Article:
Pandemic highlights problems in access to mental health, psychological services
By Amy Smart
VANCOUVER — As a registered psychologist who specializes in stress and anxiety, Dr. Melanie Badali says it’s been difficult to watch some of her wait lists grow over the course of the COVID-19 pandemic.
Two years in, many are dealing with built-up anxiety and depression, and Badali said she wants to help.
“It feels horrible to have to wait-list people in need,” she said, adding she does what she can to empower them with online tools and other available resources while they wait.
Despite high demand for care, she said it’s important that people not be discouraged from seeking help.
Badali, whose practice is in Vancouver, is among many who say the pandemic has not necessarily created a problem of access but highlighted a pre-existing one.
Demand has consistently outpaced supply with the impacts falling most heavily on those who can’t afford private care, she said.
Dr. Karen Cohen, president of the Canadian Psychologists Association, said the pandemic has placed a spotlight on the importance of mental health in a positive way, reducing some of the stigma of seeking help.
The challenge is ensuring everyone who needs care can get it, she said.
“The problem is, as we combat stigma and more people are acknowledging a mental health problem and seeking care, we need to have the resources to offer them when they reach out,” she said.
In a January 2021 survey of 3,000 Canadians, the association found 78 per cent reported the cost of psychological services was a very significant or somewhat significant barrier.
Among the respondents, 68 per cent said long wait times were also a significant or somewhat significant barrier to care.
In Canada, psychological services are generally only covered publicly when provided through a public institution like a school or hospital. Otherwise, people must depend on workplace benefits plans or pay themselves, Cohen said.
It’s not uncommon for private insurance to cover only two or three sessions, she added, suggesting the question of whether wait times are a problem is misleading.
“The more important question is, does everyone have access? And clearly not, if people who are disadvantaged in terms of not having extended health care or the money to pay for it aren’t going to be able to access it easily,” Cohen said.
One of the association’s priorities is advocating for governments to fund mental health care in parity with physical health so everyone who needs access to a psychologist can speak with one, she said.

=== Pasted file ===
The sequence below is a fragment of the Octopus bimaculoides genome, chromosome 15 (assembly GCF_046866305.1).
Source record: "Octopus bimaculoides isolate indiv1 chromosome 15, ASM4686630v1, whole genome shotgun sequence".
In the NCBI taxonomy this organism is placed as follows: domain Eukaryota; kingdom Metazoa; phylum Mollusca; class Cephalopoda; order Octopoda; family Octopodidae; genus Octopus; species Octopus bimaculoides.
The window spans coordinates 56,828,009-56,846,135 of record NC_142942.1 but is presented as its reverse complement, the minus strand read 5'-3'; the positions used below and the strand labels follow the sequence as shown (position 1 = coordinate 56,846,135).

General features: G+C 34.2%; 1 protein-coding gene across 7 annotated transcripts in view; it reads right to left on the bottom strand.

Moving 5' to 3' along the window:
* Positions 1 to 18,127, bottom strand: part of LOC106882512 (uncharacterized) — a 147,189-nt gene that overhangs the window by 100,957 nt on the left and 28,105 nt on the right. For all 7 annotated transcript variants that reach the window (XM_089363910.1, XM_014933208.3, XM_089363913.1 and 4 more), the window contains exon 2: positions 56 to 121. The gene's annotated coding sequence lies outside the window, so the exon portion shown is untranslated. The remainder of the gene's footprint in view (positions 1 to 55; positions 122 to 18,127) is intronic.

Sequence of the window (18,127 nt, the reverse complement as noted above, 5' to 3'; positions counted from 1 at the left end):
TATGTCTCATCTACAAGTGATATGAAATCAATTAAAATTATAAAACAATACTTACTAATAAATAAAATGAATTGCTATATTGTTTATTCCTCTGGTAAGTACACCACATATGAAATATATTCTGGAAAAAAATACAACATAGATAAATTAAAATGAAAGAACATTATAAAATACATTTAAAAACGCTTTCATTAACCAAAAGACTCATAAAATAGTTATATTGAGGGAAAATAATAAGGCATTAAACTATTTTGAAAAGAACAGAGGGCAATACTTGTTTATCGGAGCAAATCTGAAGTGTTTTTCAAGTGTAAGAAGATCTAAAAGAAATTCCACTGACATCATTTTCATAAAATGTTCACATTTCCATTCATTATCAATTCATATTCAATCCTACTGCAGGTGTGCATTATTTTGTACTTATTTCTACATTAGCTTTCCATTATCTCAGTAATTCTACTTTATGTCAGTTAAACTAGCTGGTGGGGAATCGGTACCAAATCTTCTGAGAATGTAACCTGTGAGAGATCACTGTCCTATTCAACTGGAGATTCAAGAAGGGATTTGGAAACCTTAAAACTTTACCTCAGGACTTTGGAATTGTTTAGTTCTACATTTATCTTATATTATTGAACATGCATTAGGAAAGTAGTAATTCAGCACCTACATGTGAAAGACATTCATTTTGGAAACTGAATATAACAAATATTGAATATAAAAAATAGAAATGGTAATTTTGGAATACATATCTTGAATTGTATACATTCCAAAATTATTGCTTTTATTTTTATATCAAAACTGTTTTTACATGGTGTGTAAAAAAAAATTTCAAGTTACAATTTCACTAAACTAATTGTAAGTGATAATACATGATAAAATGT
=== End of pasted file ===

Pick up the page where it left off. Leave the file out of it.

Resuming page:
The United Kingdom and Australia have both pursued models that better incorporate psychological care in the public-health system, she said.
Demand has also grown for mental health services beyond registered psychologists, those in the sector say.
Jonny Morris, CEO of the British Columbia branch of the Canadian Mental Health Association, said demand for its services has grown over the course of the pandemic.
For example, he said the “Bounce Back” depression care program, which receives provincial funding, has seen a nearly 50 per cent rise in referrals.
The association’s partners, like a B.C. crisis line network, have also reported a “steady increase” in calls with spikes around major events including fatal mudslides and flooding in November that damaged several communities, Morris said.
“We also know that demand is being felt elsewhere, including within emergency departments and other parts of the health system that provide mental-health and substance-use care,” Morris said.
The pandemic has not been felt equally, with front-line workers, women, Indigenous, Black and other people of colour as well as seniors bearing a disproportionate mental health burden, he said.
One of the overlooked gaps in access to care is the “middle ground,” people who may not be actively suicidal or experiencing a mental health emergency, but need help that isn’t covered, Morris said.
There are about 50 agencies in B.C. providing community counselling with funding from the provincial government, he said, calling that a significant step but a “drop in the bucket” that could be beefed up.
“Getting the right care to the right people at the right time when mental health symptoms first develop is so key.”
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